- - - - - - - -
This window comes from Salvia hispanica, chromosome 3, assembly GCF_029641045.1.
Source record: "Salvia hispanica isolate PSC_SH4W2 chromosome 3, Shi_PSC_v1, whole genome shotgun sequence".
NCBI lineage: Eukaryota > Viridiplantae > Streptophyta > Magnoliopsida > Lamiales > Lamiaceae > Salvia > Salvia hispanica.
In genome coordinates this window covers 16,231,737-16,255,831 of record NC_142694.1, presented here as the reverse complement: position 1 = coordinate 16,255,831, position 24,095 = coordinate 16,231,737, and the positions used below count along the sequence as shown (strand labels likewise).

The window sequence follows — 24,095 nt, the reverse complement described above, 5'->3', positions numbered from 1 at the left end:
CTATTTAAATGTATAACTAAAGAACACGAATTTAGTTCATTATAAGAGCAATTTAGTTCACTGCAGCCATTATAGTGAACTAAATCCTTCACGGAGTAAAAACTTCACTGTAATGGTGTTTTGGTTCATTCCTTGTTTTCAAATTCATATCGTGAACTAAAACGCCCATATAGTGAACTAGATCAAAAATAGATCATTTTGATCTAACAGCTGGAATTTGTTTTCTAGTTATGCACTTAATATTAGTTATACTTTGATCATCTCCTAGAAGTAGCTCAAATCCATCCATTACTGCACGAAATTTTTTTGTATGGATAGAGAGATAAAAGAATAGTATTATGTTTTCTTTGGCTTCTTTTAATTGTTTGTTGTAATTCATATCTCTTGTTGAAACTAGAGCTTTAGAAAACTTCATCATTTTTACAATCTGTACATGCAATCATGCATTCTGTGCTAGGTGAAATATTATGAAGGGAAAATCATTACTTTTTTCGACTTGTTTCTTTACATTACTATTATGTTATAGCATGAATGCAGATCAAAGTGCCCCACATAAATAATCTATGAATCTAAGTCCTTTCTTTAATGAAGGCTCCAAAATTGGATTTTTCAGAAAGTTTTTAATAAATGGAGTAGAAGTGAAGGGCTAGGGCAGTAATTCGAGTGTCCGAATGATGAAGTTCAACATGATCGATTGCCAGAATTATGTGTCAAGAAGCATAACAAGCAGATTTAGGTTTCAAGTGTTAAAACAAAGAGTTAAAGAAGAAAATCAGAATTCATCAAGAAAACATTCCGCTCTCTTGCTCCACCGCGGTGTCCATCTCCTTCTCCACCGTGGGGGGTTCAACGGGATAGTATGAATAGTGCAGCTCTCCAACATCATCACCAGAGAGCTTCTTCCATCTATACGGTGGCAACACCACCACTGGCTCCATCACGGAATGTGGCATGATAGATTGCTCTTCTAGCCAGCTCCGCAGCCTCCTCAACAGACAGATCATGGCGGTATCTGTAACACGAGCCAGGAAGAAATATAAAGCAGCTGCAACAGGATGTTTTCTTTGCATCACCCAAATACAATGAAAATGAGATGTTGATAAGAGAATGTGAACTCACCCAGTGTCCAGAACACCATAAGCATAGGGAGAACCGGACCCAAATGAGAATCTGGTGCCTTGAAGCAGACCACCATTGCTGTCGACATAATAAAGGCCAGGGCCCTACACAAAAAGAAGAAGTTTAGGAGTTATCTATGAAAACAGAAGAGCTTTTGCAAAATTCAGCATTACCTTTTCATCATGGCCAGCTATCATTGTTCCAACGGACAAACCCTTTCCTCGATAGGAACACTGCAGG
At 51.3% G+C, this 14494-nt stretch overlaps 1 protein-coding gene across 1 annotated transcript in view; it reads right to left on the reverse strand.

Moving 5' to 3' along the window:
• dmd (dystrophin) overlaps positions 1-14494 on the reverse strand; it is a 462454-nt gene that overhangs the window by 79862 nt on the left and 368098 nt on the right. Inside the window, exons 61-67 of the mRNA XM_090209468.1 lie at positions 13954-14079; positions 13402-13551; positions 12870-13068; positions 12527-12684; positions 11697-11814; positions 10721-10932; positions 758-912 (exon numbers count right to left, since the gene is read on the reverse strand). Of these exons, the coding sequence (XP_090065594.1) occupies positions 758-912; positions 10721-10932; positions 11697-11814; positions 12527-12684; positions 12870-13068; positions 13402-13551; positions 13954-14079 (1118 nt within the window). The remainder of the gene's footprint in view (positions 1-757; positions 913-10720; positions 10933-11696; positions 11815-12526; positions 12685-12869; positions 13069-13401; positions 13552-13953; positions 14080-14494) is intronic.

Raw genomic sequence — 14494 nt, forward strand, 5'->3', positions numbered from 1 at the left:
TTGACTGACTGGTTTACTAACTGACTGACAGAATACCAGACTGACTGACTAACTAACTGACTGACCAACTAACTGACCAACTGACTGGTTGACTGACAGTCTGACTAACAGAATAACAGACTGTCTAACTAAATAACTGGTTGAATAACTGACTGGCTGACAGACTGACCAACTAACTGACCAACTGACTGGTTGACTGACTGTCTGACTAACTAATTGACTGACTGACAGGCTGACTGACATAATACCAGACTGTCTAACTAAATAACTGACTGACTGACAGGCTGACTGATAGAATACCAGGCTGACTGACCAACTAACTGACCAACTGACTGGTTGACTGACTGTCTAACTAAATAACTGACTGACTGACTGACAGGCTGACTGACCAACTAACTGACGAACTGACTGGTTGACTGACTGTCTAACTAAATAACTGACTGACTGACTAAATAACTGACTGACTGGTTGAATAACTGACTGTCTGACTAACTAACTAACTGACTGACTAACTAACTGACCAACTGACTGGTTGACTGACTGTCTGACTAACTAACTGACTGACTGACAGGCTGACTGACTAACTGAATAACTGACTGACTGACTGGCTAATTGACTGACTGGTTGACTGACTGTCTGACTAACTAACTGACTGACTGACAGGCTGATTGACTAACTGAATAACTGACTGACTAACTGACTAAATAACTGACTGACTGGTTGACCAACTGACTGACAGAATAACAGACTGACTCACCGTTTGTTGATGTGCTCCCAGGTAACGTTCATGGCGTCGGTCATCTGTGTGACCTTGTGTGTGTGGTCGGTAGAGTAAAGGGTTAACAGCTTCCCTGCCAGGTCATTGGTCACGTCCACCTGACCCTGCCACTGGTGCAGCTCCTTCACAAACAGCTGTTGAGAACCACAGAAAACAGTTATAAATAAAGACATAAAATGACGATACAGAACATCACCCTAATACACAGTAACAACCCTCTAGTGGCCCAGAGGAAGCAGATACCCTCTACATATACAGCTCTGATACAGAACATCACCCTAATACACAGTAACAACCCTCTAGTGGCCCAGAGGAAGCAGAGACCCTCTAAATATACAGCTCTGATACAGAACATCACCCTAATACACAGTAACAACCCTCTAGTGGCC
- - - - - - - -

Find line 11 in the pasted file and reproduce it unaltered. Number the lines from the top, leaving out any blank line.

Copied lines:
TTGACTGACTGGTTTACTAACTGACTGACAGAATACCAGACTGACTGACTAACTAACTGACTGACCAACTAACTGACCAACTGACTGGTTGACTGACAGTCTGACTAACAGAATAACAGACTGTCTAACTAAATAACTGGTTGAATAACTGACTGGCTGACAGACTGACCAACTAACTGACCAACTGACTGGTTGACTGACTGTCTGACTAACTAATTGACTGACTGACAGGCTGACTGACATAATACCAGACTGTCTAACTAAATAACTGACTGACTGACAGGCTGACTGATAGAATACCAGGCTGACTGACCAACTAACTGACCAACTGACTGGTTGACTGACTGTCTAACTAAATAACTGACTGACTGACTGACAGGCTGACTGACCAACTAACTGACGAACTGACTGGTTGACTGACTGTCTAACTAAATAACTGACTGACTGACTAAATAACTGACTGACTGGTTGAATAACTGACTGTCTGACTAACTAACTAACTGACTGACTAACTAACTGACCAACTGACTGGTTGACTGACTGTCTGACTAACTAACTGACTGACTGACAGGCTGACTGACTAACTGAATAACTGACTGACTGACTGGCTAATTGACTGACTGGTTGACTGACTGTCTGACTAACTAACTGACTGACTGACAGGCTGATTGACTAACTGAATAACTGACTGACTAACTGACTAAATAACTGACTGACTGGTTGACCAACTGACTGACAGAATAACAGACTGACTCACCGTTTGTTGATGTGCTCCCAGGTAACGTTCATGGCGTCGGTCATCTGTGTGACCTTGTGTGTGTGGTCGGTAGAGTAAAGGGTTAACAGCTTCCCTGCCAGGTCATTGGTCACGTCCACCTGACCCTGCCACTGGTGCAGCTCCTTCACAAACAGCTGTTGAGAACCACAGAAAACAGTTATAAATAAAGACATAAAATGACGATACAGAACATCACCCTAATACACAGTAACAACCCTCTAGTGGCCCAGAGGAAGCAGATACCCTCTACATATACAGCTCTGATACAGAACATCACCCTAATACACAGTAACAACCCTCTAGTGGCCCAGAGGAAGCAGAGACCCTCTAAATATACAGCTCTGATACAGAACATCACCCTAATACACAGTAACAACCCTCTAGTGGCC